This week bring us Criterion releases on Blu-ray as well as a solid classic from Fox. The rest of the bunch… well, it depends on what your interests are and if what you consider a value in Blu-ray titles that may or may not have a terrific transfer behind them (most don’t… so, caveat emptor).
Here’s where we look at six Blu-ray Discs and vote on whether or not we think they should be purchased or rented. As a rule, we always suggest watching a Blu-ray Disc vs. streaming HD from Netflix or other service. Movies that have been compressed to stream or download are hard to fully appreciate when black levels are crunched and bit-rates sampled down to reduce file size. Here are the votes this week.
This week there’s not a heck of a lot to recommend as must-own Blu-ray discs, though for dramedy you may wanna check out Ben Stiller in Greenberg as well as the newest Atom Egoyan film for rental. Let’s take a quick gander at what we’ve got for Blu-ray releases:
Hope everyone had a Happy 4th of July… Glad we live in country where we have plenty of life, liberty and the pursuit of cool technology, but due to the holiday this week’s kind of a dumping ground for Blu-ray releases… nothing much to shout out about, but I did manage to dig up two worthy discs to highlight. The rest of the bunch are a mixed bag of dual-pic releases for Blu-ray, similar to how the studios dumped a lot of releases on DVD only a few years back. Warner Bros. has released some great BD’s lately, but these double-feature releases seem destined for the cut-out bin at your local big-box discount store. Let’s take a gander at two decent picks for the week:
On a production budget of around $100 million, but a domestic return of just over $35 million, no one would call the newest Paul Greengrass/Matt Damon collaboration, Green Zone (Universal, 2010) a hit… one might even call it a bomb (financially speaking), but this box office analysis does a disservice to a very good film that, unfortunately, serves two masters by attempting to be both an intriguing political thriller and a tough-as-nails war movie.
This week looks like a dump of lesser titles, tv/cable series offerings and some B-grade genre grinds, but there is one must-own title, for indie-fans (or fans of what was once called Independent Cinema) and one truly spectacular little gem of a horror film. There’s also a real stinker from the 80’s that somehow still has legs as trash cinema cult fave.
In The Book of Eli (Warner Brothers, 2010) Denzel is The Postman! Er—I mean, Eli!
This week’s a little light on Blu-ray releases of any note save for Scorsese’s recent foray into gothic psychological terror and an old comedy fave from the 80’s.
Gunga la-gunga! From the 80’s vault comes Caddyshack (Orion/Warner Bros., 1980) in a spiffy Blu-ray 30th Anniversary Edition that makes me feel rather old when they start posting numbers like that on home media releases (I saw the film in a movie theater at age 10 during the time when my Dad had weekend child-rearing duties… he’d take us to see just about anything including that particular brand of 80’s comic raunchiness).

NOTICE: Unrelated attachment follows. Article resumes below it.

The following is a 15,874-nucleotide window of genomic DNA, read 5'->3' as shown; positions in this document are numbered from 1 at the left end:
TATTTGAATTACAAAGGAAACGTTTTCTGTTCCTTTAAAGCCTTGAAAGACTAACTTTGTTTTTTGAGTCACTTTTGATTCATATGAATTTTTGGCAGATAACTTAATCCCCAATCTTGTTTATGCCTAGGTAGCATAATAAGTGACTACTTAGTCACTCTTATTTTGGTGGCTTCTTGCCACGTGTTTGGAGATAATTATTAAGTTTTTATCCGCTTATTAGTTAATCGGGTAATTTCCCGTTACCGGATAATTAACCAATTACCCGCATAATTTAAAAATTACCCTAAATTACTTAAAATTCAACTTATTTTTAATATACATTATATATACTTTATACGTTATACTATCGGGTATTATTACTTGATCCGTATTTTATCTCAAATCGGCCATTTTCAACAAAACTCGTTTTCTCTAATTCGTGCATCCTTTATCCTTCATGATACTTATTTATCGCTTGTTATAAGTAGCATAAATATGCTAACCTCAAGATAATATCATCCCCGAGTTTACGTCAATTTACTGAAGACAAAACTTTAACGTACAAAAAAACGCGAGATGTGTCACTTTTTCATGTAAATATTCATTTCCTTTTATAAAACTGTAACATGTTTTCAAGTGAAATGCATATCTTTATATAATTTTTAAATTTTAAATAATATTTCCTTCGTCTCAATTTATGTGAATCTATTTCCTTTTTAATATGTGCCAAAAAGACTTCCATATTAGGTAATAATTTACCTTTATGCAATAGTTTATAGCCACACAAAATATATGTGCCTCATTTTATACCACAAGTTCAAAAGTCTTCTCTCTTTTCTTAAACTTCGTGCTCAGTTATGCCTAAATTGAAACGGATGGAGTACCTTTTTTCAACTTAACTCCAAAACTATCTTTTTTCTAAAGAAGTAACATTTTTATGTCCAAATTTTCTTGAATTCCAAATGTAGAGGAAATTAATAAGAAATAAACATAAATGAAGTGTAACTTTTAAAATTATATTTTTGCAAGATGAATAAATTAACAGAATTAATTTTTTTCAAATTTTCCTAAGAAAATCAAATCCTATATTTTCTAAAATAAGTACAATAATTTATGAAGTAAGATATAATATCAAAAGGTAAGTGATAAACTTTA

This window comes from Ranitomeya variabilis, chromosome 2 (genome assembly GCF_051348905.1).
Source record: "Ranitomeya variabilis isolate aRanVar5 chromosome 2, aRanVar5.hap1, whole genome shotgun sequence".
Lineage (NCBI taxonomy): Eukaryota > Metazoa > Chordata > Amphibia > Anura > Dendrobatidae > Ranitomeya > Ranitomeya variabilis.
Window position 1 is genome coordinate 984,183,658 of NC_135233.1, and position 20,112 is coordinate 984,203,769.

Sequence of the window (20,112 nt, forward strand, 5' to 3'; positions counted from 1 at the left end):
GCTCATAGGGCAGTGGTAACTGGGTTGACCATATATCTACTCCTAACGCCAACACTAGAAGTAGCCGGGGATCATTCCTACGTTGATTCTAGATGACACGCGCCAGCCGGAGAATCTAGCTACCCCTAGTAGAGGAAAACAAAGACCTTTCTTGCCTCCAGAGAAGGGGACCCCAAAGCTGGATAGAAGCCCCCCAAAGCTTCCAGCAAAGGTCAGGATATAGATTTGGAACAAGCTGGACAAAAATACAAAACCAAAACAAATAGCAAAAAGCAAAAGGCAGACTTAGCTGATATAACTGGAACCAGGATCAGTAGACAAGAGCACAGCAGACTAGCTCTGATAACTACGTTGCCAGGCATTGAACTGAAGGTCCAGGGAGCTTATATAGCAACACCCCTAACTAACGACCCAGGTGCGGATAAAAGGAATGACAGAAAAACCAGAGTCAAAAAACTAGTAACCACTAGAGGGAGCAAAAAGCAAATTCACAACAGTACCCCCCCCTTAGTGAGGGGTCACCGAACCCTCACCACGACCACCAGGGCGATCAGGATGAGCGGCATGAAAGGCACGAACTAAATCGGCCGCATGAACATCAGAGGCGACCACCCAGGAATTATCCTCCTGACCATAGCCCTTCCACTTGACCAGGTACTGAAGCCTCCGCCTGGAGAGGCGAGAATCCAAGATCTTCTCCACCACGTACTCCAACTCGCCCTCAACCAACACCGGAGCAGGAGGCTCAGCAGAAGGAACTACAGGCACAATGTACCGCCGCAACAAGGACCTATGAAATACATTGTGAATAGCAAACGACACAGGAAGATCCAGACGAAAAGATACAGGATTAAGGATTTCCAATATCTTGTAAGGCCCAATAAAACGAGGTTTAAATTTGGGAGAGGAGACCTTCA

So, Disney decided to remake a classic… and sure it’s their own property (essentially), but did we really need a CGIcandy-colored update of Lewis Carroll’s classic tale of a girl on a wild trip through the looking glass? And is it any better than the their own animated film from 1951?
This week’s picks offers one absolutely must-have disc for your hi-def library, three if you’re a really keen cineaste with a yen for the experimental and if you don’t mind a little digital dusting (aka DNR) marring an otherwise classic epic. The rest of the bunch are a mixed batch of titles you’re probably better off renting.
Slim prospects for good Blu-ray releases this week, with only a few standouts amongst the bunch. Criterion is here, of course, but there’s nothing that could be called a must-own title for HD… though your opinion may vary especially if you like fine acting (and schlock) in high-def.
Lots o’ cool stuff gets released on Blu-ray this week. It’s a good week for fans of Mel Brooks and Mr. Miyagi, and Criterion releases one absolutely must-have classic for your HD library… Let’s take a look:
Last week on Blu-ray saw the release of Season Two and Three in the Highlander TV series, but not much more than that… This week there are plenty more offerings but not much worth purchasing (or in some cases renting, unless you really need your Michael Bolton fix).
The first rule of Hollywood should be “don’t bet against James Cameron.” The second rule should simply support the first rule as a redundancy and reminder that Cameron achieves his successes where others fear to tread.
Tuesday the 27th brings us plenty of new Blu-ray releases that might be worth a rental, but hardly any that demand a purchase. Some of these BD’s were already released some time ago on the HD DVD format before it was thrown under the proverbial bus and many are short-changed by lack of features. Let’s face it, 1080p transfers that look decent if not spectacular are becoming the norm… it’s the features that should make these releases distinctive and worth adding to a Blu-ray library. Let’s take a look:
A good week for Blu-ray releases, though Tuesday’s street date’s offerings are clearly overshadowed by Earth Day’s huge Blu-ray event: the release of Avatar (which HD Report will be reviewing in full before the month is out).
This week’s highlights include: